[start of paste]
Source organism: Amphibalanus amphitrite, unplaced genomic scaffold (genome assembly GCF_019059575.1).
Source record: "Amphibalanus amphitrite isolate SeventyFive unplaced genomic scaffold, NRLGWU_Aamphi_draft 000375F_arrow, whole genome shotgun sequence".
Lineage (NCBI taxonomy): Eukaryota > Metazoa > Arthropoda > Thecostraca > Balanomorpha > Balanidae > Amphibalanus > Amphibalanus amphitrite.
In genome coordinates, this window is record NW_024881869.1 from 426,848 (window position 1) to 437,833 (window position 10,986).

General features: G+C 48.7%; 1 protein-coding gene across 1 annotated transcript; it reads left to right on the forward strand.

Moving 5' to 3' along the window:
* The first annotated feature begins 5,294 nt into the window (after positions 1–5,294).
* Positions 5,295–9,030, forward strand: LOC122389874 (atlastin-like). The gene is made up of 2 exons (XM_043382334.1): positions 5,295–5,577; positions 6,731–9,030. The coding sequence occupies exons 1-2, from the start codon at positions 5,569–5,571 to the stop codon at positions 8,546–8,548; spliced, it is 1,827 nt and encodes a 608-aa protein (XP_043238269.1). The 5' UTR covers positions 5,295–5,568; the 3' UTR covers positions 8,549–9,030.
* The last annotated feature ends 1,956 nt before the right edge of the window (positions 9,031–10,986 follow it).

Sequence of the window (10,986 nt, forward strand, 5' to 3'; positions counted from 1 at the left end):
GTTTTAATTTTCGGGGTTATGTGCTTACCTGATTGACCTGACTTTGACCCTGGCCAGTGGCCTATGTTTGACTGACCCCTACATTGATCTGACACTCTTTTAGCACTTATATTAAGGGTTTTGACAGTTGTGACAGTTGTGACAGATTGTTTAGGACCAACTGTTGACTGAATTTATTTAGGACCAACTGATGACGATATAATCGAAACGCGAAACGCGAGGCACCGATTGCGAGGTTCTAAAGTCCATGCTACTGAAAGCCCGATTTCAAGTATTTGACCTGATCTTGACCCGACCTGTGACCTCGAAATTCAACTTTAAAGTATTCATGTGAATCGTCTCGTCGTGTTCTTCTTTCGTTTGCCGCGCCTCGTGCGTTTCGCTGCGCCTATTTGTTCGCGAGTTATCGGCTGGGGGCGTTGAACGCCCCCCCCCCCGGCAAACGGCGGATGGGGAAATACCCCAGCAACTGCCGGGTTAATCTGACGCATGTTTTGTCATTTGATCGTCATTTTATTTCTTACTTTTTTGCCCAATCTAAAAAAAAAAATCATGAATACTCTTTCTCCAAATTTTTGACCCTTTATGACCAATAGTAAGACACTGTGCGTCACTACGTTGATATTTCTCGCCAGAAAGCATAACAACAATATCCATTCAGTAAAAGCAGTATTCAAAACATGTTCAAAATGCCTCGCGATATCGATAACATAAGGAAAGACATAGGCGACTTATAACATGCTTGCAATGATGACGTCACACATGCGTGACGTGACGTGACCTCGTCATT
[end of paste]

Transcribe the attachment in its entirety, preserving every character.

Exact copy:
Source organism: Amphibalanus amphitrite, unplaced genomic scaffold (genome assembly GCF_019059575.1).
Source record: "Amphibalanus amphitrite isolate SeventyFive unplaced genomic scaffold, NRLGWU_Aamphi_draft 000375F_arrow, whole genome shotgun sequence".
Lineage (NCBI taxonomy): Eukaryota > Metazoa > Arthropoda > Thecostraca > Balanomorpha > Balanidae > Amphibalanus > Amphibalanus amphitrite.
In genome coordinates, this window is record NW_024881869.1 from 426,848 (window position 1) to 437,833 (window position 10,986).

General features: G+C 48.7%; 1 protein-coding gene across 1 annotated transcript; it reads left to right on the forward strand.

Moving 5' to 3' along the window:
* The first annotated feature begins 5,294 nt into the window (after positions 1–5,294).
* Positions 5,295–9,030, forward strand: LOC122389874 (atlastin-like). The gene is made up of 2 exons (XM_043382334.1): positions 5,295–5,577; positions 6,731–9,030. The coding sequence occupies exons 1-2, from the start codon at positions 5,569–5,571 to the stop codon at positions 8,546–8,548; spliced, it is 1,827 nt and encodes a 608-aa protein (XP_043238269.1). The 5' UTR covers positions 5,295–5,568; the 3' UTR covers positions 8,549–9,030.
* The last annotated feature ends 1,956 nt before the right edge of the window (positions 9,031–10,986 follow it).

Sequence of the window (10,986 nt, forward strand, 5' to 3'; positions counted from 1 at the left end):
GTTTTAATTTTCGGGGTTATGTGCTTACCTGATTGACCTGACTTTGACCCTGGCCAGTGGCCTATGTTTGACTGACCCCTACATTGATCTGACACTCTTTTAGCACTTATATTAAGGGTTTTGACAGTTGTGACAGTTGTGACAGATTGTTTAGGACCAACTGTTGACTGAATTTATTTAGGACCAACTGATGACGATATAATCGAAACGCGAAACGCGAGGCACCGATTGCGAGGTTCTAAAGTCCATGCTACTGAAAGCCCGATTTCAAGTATTTGACCTGATCTTGACCCGACCTGTGACCTCGAAATTCAACTTTAAAGTATTCATGTGAATCGTCTCGTCGTGTTCTTCTTTCGTTTGCCGCGCCTCGTGCGTTTCGCTGCGCCTATTTGTTCGCGAGTTATCGGCTGGGGGCGTTGAACGCCCCCCCCCCCGGCAAACGGCGGATGGGGAAATACCCCAGCAACTGCCGGGTTAATCTGACGCATGTTTTGTCATTTGATCGTCATTTTATTTCTTACTTTTTTGCCCAATCTAAAAAAAAAAATCATGAATACTCTTTCTCCAAATTTTTGACCCTTTATGACCAATAGTAAGACACTGTGCGTCACTACGTTGATATTTCTCGCCAGAAAGCATAACAACAATATCCATTCAGTAAAAGCAGTATTCAAAACATGTTCAAAATGCCTCGCGATATCGATAACATAAGGAAAGACATAGGCGACTTATAACATGCTTGCAATGATGACGTCACACATGCGTGACGTGACGTGACCTCGTCATT